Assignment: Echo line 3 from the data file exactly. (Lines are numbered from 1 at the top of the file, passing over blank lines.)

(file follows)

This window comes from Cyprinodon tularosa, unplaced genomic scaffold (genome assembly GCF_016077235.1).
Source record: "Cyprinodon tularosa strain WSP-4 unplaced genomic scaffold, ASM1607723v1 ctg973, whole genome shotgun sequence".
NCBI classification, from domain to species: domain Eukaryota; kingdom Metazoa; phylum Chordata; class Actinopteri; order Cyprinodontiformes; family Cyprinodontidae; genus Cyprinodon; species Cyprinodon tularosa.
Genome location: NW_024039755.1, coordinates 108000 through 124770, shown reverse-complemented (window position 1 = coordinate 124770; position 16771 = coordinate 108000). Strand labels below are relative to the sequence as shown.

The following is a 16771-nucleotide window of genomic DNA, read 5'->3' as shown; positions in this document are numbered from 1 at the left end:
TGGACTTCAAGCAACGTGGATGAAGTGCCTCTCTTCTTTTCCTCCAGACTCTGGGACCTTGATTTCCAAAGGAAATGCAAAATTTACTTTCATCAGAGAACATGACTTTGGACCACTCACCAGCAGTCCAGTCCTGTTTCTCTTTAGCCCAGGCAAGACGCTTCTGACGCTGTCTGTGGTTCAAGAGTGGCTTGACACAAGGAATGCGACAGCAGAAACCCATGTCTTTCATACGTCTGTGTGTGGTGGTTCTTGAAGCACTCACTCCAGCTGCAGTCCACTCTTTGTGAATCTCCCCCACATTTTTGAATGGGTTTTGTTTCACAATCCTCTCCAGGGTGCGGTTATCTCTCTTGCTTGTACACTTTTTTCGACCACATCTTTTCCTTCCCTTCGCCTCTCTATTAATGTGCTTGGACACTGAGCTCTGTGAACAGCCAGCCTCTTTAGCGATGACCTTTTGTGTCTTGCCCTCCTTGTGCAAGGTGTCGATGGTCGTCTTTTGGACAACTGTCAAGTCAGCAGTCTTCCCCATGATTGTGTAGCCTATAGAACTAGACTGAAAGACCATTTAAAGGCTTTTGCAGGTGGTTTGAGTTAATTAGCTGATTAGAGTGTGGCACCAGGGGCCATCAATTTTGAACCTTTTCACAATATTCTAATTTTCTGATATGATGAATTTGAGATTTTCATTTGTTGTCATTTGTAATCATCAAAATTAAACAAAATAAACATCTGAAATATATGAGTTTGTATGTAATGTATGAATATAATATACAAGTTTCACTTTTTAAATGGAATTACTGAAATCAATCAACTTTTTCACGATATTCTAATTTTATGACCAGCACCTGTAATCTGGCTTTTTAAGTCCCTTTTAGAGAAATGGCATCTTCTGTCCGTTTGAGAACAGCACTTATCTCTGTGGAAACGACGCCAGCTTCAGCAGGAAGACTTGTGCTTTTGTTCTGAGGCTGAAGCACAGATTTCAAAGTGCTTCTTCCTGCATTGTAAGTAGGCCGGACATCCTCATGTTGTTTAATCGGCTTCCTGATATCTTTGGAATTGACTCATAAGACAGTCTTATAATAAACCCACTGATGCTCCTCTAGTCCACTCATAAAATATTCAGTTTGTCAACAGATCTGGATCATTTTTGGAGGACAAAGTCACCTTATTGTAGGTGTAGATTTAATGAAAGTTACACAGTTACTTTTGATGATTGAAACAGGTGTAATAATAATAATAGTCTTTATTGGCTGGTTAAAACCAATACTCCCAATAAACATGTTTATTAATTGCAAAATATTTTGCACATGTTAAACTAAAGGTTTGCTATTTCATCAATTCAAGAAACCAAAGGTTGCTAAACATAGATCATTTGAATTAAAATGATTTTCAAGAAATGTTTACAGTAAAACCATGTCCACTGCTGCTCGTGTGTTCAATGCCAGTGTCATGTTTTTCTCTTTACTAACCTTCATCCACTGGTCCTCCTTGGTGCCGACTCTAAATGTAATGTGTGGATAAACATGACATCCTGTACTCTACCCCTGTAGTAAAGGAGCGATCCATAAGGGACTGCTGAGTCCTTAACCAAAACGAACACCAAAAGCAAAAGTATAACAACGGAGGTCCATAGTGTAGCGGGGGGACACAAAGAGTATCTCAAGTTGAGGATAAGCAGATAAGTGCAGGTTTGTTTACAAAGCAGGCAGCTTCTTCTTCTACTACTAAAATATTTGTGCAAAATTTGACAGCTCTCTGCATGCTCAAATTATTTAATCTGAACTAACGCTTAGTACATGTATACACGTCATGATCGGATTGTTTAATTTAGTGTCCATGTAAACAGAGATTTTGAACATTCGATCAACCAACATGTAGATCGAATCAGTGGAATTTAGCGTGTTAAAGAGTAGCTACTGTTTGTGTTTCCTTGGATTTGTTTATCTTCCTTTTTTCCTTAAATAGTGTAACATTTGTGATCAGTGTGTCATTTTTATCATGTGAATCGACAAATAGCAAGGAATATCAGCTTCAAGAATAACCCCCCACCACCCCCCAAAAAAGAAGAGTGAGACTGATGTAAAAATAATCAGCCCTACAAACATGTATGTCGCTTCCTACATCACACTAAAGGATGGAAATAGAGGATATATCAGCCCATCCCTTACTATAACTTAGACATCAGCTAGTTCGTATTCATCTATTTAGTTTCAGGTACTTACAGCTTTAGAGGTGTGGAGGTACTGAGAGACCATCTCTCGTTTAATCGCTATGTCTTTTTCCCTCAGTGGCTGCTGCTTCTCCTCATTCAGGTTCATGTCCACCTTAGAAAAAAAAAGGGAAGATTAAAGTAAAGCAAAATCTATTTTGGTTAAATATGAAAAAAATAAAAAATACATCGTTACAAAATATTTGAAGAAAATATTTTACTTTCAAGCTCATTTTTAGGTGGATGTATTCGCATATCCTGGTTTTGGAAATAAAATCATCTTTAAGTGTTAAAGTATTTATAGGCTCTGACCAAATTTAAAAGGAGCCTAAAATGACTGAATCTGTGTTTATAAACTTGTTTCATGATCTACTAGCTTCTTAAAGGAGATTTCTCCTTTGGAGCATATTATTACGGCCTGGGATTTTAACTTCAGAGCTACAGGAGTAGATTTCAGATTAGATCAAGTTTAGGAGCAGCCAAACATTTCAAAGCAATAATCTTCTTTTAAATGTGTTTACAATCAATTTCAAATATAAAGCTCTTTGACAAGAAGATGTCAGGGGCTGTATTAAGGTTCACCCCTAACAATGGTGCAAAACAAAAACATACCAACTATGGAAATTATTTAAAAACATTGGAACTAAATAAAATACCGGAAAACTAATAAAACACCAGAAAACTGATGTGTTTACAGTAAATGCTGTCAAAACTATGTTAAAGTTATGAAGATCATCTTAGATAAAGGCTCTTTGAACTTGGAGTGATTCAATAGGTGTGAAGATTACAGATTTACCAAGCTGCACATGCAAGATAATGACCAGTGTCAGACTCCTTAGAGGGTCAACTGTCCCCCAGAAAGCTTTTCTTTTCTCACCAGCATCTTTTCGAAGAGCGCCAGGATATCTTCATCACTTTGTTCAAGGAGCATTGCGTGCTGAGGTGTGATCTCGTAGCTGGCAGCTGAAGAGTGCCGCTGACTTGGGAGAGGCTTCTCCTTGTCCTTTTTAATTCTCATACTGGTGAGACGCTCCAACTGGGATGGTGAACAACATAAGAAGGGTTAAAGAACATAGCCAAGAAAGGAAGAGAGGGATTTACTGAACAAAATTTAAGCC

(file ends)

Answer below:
NCBI classification, from domain to species: domain Eukaryota; kingdom Metazoa; phylum Chordata; class Actinopteri; order Cyprinodontiformes; family Cyprinodontidae; genus Cyprinodon; species Cyprinodon tularosa.